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UK Space Agency CIO preps launch pad

Mark Chillingworth Profile picture for user Mark Chillingworth May 13, 2022
Spaceports and low orbit satellites are taking off globally. Mat Mallett, CDIO of the UK Space agency describes their plans to be a booster rocket

Image of a planet in space
(Image by LoganArt from Pixabay )

Launching a rocket into space immediately conjures images of Cape Canaveral and the enormous Titan rockets or the Space Shuttle and the three boosters that shot it outside of the earth’s atmosphere. However, a new era of rocket launching is about to take off, and 88 new spaceports are being developed around the world in countries that include Spain, Sweden, Germany, Norway and the UK. 

The new space race is attracting commercial interest and economic opportunities for the host nations. The UK Space Agency, part of the government, is tasked with ensuring that Britain gets a good slice of the market; as a result, the Agency has transformed from a policy department to be a delivery vehicle for the sector.

Mat Mallett, Chief Digital Information Officer (CDIO) for the UK Space Agency, is leading the second phase of the technology journey at the organization, which includes acting as a technology resource to the burgeoning industry.  

Bankers Morgan Stanley believes $10 billion in revenue will be generated by satellite launches by 2030 and, in the footsteps of Amazon founder Jeff Bezos, the space tourism market could be worth $3 billion in the same time period, according to Cambridge, MA-based space industry analysts Northern Sky Research. Driving the growth in satellite launch revenue is the development of low orbit small satellites. Of the opportunity ahead, Mallett says:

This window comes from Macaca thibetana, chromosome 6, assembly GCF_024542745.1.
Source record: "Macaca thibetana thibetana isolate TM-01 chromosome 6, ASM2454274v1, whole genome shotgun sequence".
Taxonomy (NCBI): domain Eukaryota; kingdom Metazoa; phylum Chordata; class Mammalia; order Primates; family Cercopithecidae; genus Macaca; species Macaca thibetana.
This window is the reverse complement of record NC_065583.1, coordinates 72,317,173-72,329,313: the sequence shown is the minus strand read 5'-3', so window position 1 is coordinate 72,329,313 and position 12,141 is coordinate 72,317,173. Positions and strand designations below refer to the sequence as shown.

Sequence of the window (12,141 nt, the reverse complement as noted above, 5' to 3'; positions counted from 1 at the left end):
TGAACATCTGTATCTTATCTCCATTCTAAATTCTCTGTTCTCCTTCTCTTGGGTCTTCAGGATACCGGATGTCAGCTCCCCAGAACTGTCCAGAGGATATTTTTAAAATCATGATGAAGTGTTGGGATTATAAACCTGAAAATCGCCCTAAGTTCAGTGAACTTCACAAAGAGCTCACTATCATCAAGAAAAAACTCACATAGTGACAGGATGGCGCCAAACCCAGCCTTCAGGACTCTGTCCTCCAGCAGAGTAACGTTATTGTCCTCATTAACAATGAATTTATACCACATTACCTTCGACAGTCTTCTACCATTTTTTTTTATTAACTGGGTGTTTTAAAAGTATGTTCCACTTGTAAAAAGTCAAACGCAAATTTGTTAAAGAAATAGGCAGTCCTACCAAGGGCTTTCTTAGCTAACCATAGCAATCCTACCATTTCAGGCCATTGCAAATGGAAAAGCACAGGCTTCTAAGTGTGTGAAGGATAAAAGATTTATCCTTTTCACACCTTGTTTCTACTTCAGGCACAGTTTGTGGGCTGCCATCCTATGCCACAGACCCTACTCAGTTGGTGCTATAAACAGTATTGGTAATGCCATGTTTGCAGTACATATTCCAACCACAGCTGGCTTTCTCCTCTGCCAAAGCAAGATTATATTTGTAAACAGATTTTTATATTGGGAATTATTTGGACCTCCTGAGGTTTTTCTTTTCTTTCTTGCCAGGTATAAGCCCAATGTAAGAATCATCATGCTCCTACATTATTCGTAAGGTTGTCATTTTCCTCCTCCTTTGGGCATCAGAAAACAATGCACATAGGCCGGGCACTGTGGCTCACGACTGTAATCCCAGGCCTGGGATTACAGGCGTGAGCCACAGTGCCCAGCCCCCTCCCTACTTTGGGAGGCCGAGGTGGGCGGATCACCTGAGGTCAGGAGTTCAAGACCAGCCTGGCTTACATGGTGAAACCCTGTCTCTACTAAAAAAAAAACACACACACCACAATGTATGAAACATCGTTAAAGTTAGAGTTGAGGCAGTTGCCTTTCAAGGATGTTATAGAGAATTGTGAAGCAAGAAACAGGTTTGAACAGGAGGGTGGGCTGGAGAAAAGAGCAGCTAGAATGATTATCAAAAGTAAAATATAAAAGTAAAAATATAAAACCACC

You will see satellites being used by insurance, construction, transport - almost every sector will come to have a space-related aspect.

These are nanosats; they can be 10cm by 10cm by 10 cm and weigh just 1.3kilograms.

Orbex is a UK developed launcher that is just seven metres long and looks like a cruise missile. The Orbex has a 3D printed engine and is an example of the small specialist engineering but high value and high impact business that the UK Space Agency is keen to foster.  

Rebooted as the UK Space Agency in 2010 with a new remit, Mallett says:

The agency is a critical linchpin in the nation’s space economy as we are the glue that underpins the National Space Strategy.

The strategy was launched in 2021 and was the first time civil and military space requirements, and opportunities were brought together. As a result, Mallett and the UK Space Agency work closely with the Ministry of Defence, the Department for Environment, Food and Rural Affairs (DEFRA), the Civil Aviation Authority (CAA), the Met Office, Department for Business, Energy & Industrial Strategy and the Foreign and Commonwealth Office. Of the team at the UK Space Agency, Mallett says: